Wednesday, 18 April 2018

This was an after dinner speech that I gave to the Guildford Cathedral bellringers in January 2017

Summonsed by bells: an appreciation of bell, bell ringing and bell ringers

First, on behalf of the Cathedral Chapter may I thank you all for your ringing at the cathedral this past year, and for all the ways you help the cathedral make its mark in, and connect with, the local community, and beyond.

May I thank you personally too for your kind invitation to join you for this splendid dinner.

I want to make a few remarks reflecting on being ‘summonsed by bells’ to borrow John Betjeman’s evocative phrase.

Bells have been in the news since your last annual dinner. As ringers around the country know, the bells of York Minster have been silenced. The reasons for this go beyond the practice of ringing bells, but the story caught the popular imagination and reminded us of something of the significance of bells.

As the Canon charged with the Cathedral’s relationship with our own band of ringers I am acutely aware of that significance. Ironically perhaps, I was asked by the Dean to take on this role the day before the York story broke: would it be a poisoned chalice for me? Thankfully not! We enjoy good, fruitful and, I trust, mutually beneficial relationships, for which the cathedral is deeply grateful.

Change ringing, the pattern of ringing bells in sequences, is quintessentially English: nowhere else in the world is there that tradition.

That said, I also love something of the chaotic bells of the continent. A single insistent bell ringing all the way through, and then the frenzy builds up as all the bells join in one by one, dying down to the single, patient bell.

Change ringing, which I love too, is widely acknowledged to be a feature of both the English landscape and cityscape (think Oranges and Lemons).

To my regret my last parish only had one bell. The local lore had it that the bells were melted down by Cromwell to make cannon balls to besiege the local big house. As always the truth is rather less glamorous. The bells were sold to a neighbouring church in the late nineteenth century because of a weak tower.

Astonishingly there are those who object to the sound of bells.

Tales abound of new residents moving in next to medieval churches and finding to their horror that the custom of centuries endures, and the bells sound, and are loud.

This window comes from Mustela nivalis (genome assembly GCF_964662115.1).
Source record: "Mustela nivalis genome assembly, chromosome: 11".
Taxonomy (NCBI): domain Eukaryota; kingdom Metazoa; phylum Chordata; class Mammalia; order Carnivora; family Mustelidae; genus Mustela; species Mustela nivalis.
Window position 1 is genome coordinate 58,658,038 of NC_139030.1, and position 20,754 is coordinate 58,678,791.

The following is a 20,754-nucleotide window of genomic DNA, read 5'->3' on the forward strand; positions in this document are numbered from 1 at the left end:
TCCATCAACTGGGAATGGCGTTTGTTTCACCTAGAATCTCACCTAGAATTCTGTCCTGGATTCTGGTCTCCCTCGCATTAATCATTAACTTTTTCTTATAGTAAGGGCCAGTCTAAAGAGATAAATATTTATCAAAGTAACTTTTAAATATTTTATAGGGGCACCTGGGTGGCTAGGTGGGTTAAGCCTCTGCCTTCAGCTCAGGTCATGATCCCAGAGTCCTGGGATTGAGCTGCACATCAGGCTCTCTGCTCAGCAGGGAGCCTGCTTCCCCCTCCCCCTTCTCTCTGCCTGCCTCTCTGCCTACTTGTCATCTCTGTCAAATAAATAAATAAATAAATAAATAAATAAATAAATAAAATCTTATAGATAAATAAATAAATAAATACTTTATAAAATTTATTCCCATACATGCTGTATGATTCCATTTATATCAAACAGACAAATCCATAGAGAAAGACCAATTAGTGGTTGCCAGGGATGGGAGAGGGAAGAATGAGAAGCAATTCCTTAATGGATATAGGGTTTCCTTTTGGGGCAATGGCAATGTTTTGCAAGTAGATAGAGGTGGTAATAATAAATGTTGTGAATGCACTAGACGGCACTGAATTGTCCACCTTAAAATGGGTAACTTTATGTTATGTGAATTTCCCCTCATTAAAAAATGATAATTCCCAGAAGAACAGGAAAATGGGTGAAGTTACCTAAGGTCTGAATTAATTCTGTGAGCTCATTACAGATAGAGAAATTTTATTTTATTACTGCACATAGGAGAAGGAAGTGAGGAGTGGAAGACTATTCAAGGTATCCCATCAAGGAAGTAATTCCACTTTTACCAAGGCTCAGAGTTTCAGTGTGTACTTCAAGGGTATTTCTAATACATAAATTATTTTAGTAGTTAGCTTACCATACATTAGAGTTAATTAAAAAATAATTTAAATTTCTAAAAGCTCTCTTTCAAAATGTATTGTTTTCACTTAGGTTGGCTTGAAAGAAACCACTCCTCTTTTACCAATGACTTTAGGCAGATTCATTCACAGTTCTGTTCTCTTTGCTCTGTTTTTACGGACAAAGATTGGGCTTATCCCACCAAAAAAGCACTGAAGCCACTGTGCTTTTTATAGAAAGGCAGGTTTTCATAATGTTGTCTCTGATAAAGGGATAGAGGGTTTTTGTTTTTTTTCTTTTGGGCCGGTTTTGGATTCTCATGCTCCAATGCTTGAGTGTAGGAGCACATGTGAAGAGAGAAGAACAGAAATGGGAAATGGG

Periodically a story hits the press, such as the irate neighbour who took an axe to a medieval church door in a vain attempt to silence the bells.

From time to time the Cathedral also gets intemperate emails from my flock, students at the University of Surrey, complaining about being woken early by bells; well, early for them perhaps.

Aside from the politics of the issue what caught media attention was that in York the bells would be silent for important times such as Christmas and ringing in the New Year. The first verse of Tennyson’s In Memoriam captures this:

Ring out, wild bells, to the wild sky,
   The flying cloud, the frosty light:
   The year is dying in the night;
Ring out, wild bells, and let him die.

The final verse articulates the wider point that I want to make, that bells convey something more than just a nice sound wash over a nostalgic English scene.

Ring in the valiant man and free,
   The larger heart, the kindlier hand;
   Ring out the darkness of the land,
Ring in the Christ that is to be.

We ring bells on all sorts of occasions: to celebrate coronations, royal births and jubilees; to mark anniversaries and celebrations like weddings; to announce the beginning and end wars; we half muffle the bells to remember the dead. Above all bells call us to worship.

Buts bells are not just significant in England.

When the church bells in Bartella, Iraq started ringing again after two years of silence it was hugely significant. The bells were silenced by ISIL during their occupation of the town. The bells mark a presence, the presence of a community that seeks to witness both to its own presence and to its proclamation of something beyond itself.

Above all this is why I value bells. Bells have a deep seated place in Christian worship and society. After all, like people they are dedicated for use through ceremony akin to baptism. They are sacramental.

As the people of Bartella know they are not just a jolly sound that emanates from churches that like that sort of thing, as part of the heritage industry. Rather, they are alive, and calling people to prayer, alerting them to danger and rejoicing.

And those who ring them have a special place in the churches life usually hidden and unseen but saying to our society and congregations, ‘the church is here, visible and audible; come and see’.

Thank you for all you do in that missionary proclamation. And happy ringing for this coming year.

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